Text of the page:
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New Zealand relaxes visa rules for stranded seasonal workers

New Zealand is granting flexible visa terms to Pacific seasonal workers - including Samoans - who are stranded in New Zealand so that they can keep working despite their harvest seasons being finished.

New Zealand's Immigration Minister, Iain Lees-Galloway,  announced on Wednesday that 9000 seasonal workers from the Pacific are still in New Zealand and not all expect to be able to get home soon.

He said while the government is helping Pacific Island countries repatriate their citizens, not everyone will be able to get back quickly.

And because the Recognised Seasonal Employers (R.S.E.) programme limits workers to specific work they no longer have, the terms of their visas will expand slightly.

“The RSE scheme is part of our special relationship with the Pacific. As a country, we have a responsibility to support these workers and their employers, whose pastoral care responsibilities include accommodation for the workers,” Mr. Lees-Galloway said.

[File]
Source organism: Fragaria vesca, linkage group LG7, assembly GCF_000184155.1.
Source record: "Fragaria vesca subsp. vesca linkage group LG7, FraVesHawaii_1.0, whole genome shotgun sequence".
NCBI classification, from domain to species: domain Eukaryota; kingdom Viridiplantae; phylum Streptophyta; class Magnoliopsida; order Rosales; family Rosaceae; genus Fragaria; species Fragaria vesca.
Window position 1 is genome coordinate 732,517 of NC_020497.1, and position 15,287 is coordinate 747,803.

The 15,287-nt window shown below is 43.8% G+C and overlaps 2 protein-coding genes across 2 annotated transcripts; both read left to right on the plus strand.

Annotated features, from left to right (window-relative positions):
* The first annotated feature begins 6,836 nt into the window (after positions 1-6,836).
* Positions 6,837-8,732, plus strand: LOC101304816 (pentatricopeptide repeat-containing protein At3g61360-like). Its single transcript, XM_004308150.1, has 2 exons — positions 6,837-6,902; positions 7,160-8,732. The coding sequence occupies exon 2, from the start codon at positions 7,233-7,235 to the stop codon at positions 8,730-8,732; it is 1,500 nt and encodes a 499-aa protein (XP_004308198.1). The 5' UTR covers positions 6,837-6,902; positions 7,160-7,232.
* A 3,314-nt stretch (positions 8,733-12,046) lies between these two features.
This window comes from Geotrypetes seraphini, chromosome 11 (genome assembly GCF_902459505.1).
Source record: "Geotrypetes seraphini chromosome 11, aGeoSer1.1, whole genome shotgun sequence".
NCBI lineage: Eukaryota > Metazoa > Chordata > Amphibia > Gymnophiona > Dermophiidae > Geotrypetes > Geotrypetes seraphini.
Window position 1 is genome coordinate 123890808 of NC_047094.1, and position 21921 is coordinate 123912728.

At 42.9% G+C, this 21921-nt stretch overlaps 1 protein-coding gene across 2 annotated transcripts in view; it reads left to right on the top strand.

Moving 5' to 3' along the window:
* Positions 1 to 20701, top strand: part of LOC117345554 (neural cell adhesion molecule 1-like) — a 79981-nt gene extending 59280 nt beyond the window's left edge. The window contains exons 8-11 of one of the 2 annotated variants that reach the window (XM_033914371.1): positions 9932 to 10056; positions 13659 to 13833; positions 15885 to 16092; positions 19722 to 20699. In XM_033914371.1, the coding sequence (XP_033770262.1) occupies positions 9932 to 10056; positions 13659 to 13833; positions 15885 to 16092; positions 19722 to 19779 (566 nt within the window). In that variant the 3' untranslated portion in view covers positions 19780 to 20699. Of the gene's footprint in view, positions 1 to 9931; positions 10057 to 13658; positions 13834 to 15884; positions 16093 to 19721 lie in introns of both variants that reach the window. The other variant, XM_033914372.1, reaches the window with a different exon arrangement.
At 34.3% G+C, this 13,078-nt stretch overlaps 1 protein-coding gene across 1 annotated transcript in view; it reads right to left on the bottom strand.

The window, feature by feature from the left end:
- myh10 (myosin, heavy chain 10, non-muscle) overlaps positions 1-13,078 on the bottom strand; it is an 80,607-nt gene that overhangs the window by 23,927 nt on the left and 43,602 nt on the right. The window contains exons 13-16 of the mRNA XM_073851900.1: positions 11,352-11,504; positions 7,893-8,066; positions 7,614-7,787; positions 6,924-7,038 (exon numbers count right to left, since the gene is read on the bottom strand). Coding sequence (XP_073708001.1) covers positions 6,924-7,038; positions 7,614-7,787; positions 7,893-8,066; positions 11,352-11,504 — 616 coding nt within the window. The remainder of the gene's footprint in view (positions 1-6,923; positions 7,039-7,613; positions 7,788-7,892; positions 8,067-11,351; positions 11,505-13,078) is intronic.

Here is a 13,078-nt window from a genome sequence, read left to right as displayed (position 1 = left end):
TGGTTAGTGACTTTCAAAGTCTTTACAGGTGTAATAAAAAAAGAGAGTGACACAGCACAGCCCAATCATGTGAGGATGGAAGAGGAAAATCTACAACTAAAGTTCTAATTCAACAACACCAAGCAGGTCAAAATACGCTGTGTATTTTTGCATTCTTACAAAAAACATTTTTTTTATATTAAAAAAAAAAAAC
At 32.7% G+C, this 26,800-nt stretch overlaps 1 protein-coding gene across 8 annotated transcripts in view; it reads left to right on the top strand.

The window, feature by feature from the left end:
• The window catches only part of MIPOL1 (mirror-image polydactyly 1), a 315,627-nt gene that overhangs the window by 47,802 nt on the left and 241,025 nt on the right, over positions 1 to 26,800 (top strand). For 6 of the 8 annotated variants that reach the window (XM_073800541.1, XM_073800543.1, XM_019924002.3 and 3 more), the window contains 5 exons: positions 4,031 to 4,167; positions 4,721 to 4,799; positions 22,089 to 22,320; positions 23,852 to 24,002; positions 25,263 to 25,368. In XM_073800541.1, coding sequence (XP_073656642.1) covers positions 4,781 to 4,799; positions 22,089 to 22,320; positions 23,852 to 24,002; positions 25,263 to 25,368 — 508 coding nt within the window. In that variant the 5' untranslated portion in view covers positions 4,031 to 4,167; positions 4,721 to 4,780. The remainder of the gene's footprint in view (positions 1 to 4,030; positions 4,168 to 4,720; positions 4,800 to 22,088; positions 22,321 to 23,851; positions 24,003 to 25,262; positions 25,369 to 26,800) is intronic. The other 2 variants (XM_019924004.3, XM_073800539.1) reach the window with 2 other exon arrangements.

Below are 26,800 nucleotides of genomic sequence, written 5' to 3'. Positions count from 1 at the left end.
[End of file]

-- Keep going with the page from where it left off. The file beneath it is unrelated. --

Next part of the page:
The workers will now be able to work part time, or 15 hours a week or more, in any kind of work.

They still need an employment agreement ith an R.S.E. employer that will remain responsible for the commitments they signed onto. 

Worker’s extended time in New Zealand will not count towards time they typically have to be out of New Zealand before they are eligible to work another season. 

In light of significant new unemployment in New Zealand, the R.S.E. cap is no longer going to rise from 14,400 as was initially planned, the Minister added.

“We are facing a rise in unemployment among New Zealanders and we expect more New Zealanders to be available for work next season,” he said.

“This is not what we originally announced and planned but we anticipate that more New Zealanders will be available to do this work next year so we could not justify another increase of the cap as we originally planned.”

New groups of seasonal workers will only be permitted to enter New Zealand when the country determines it is safe to relax border restrictions, he said.

So far 1000 R.S.E. workers have managed to get home, and 4000 have made their wishes to get home known. 

Horticulture New Zealand Chief Executive Mike Chapman told the New Zealand Herald that while the announcements were welcome they were very late.

“We really needed these government decisions three months ago,” Mr. Chapman said.

“While local communities have rallied to support R.S.E. workers, government's delays have caused R.S.E. workers and their employers unnecessary anxiety and cost.”

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